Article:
iPad rival's ad using Jobs lookalike divides island
A television commercial by a Taiwanese computer maker featuring an impersonation of the late Apple founder Steve Jobs hawking a tablet computer running the rival Android operating system has ignited a war of words in Taiwan and abroad.
In the advert posted to YouTube, popular Taiwanese comedian and impersonator Ah-Ken is seen dressed in Jobs' classic look: black turtleneck sweater, blue jeans, round glasses and sneakers. There is also a moment at the end where he sports angel wings and a digital halo.
While many people have found it highly distasteful and disrespectful, others view it as amusing and inoffensive.
Though the advert does not mention Jobs or Apple by name, the lookalike says: 'Introducing the new generation of the pad. It is amazing. What more do we need?' The commercial ends with him saying: 'Thank God, I can finally play another pad.'
Devices running Google's Android operating system, such as the Action Pad featured in the commercial, compete with Apple products such as the iPad, and Jobs strongly derided the rival technology.
Ah-Ken first appeared dressed as Jobs during a press conference promoting the Action Pad on January 10. The TV advert first aired about a week later. However, it appears that the advert was yanked early this month amid the criticism, much of which could be found in international coverage of the advert by media outlets such as Reuters and CNN.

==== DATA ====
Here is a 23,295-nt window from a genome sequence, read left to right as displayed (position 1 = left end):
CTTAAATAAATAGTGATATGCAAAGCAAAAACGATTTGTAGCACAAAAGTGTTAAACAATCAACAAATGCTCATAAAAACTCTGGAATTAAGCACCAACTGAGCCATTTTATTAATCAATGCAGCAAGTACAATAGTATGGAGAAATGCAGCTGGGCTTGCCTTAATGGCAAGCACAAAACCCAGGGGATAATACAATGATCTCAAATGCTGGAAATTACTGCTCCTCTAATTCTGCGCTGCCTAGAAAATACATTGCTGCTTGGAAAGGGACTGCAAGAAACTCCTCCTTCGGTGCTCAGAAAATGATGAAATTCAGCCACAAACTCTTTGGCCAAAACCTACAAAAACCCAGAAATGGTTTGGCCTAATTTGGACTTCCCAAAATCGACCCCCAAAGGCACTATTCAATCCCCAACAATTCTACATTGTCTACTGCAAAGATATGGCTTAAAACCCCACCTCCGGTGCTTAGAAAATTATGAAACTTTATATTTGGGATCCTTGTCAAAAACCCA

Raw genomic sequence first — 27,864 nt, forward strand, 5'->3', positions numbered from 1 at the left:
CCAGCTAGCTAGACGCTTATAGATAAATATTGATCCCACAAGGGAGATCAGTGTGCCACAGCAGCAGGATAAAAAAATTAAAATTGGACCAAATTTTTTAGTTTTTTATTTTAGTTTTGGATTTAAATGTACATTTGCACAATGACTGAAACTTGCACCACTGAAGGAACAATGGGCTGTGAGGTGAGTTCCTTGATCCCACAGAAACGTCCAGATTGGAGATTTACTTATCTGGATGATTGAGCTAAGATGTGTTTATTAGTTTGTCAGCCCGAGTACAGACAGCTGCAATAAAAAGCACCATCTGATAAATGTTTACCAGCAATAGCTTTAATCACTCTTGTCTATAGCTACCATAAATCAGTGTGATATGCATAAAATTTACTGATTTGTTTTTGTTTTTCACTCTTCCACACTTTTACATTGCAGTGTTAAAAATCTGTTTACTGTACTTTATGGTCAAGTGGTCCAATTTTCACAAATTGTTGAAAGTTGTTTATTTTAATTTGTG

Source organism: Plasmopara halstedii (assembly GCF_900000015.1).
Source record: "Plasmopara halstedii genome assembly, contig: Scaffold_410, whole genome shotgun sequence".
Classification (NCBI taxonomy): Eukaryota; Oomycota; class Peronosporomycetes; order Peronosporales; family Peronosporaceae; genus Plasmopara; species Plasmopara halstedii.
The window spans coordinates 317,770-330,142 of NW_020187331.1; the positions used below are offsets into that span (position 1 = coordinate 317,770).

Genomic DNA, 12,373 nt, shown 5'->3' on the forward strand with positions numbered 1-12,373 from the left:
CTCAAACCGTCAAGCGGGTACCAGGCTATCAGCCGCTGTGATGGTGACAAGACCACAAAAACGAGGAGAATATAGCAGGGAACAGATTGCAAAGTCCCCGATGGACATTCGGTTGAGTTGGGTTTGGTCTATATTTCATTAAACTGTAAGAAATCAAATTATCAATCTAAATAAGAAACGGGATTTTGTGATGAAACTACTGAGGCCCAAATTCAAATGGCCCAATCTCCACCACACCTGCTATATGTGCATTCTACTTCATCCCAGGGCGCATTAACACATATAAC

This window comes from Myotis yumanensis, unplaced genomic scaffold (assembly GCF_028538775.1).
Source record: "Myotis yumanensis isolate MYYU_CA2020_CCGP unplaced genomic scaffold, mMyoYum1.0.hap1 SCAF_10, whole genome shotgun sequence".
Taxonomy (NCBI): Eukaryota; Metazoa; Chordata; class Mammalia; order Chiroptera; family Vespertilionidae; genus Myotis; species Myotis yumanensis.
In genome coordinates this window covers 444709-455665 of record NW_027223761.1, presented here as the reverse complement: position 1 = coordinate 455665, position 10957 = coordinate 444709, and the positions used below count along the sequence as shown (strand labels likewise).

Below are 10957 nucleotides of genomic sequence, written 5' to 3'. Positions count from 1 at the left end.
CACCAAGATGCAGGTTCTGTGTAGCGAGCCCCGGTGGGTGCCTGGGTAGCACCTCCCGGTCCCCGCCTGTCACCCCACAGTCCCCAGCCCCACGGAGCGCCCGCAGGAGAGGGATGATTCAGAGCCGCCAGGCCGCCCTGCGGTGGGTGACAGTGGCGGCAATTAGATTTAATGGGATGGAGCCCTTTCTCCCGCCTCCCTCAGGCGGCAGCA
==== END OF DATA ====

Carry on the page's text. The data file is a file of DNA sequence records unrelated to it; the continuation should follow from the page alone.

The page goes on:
But some web users in Taiwan, accustomed to impersonations aired by local broadcasters almost every day, say it is not a big deal, and that the advert was meant to be amusing and catch viewers' attention by using a well-known figure.
'There are even adverts that feature lookalikes of our [Republic of China] founding father, Dr Sun Yat-sen, and other top leaders hawking something,' said one online post.
Professor Niu Tse-hsun, who teaches advertising at Chinese Culture University in Taipei, said it was not out of line for an advert to use a deceased person to draw attention, and that a number of TV shows on the island have featured impersonations of political leaders and celebrities.
'But it becomes disrespectful to the late Jobs if the advert is using him to promote something he had sharply criticised before he died,' Niu said.
Chelsea Chen, a spokeswoman for Action Electronics, which ran the controversial advert, was quoted by Reuters as saying that Jobs always promoted products that were good for people. 'So his image can also promote other things that are good,' she was quoted as saying, adding, 'It is just an impersonator, not Jobs.'
Neither Apple nor Jobs' family has commented.
It is common for Taiwanese television to poke fun at famous figures. One cable TV network has an impersonation show- The Biggest Political Party - that feature entertainers impersonating famous figures. The show is so popular that the format has been copied by other networks. But one station attracted resentment in December by allowing one of its news anchors to mimic North Korean anchorwoman Re Chun-hee in a news broadcast shortly after the death of North Korean leader Kim Jong-il. The station was later forced to apologise after mounting criticism.
In March last year, the production team of The Biggest Political Party was forced to apologise after one of its episodes drew protests from Japan by showing an impersonator of Japanese Emperor Akihito cracking jokes soon after the real emperor had visited victims of the devastating tsunami that struck Japan that month.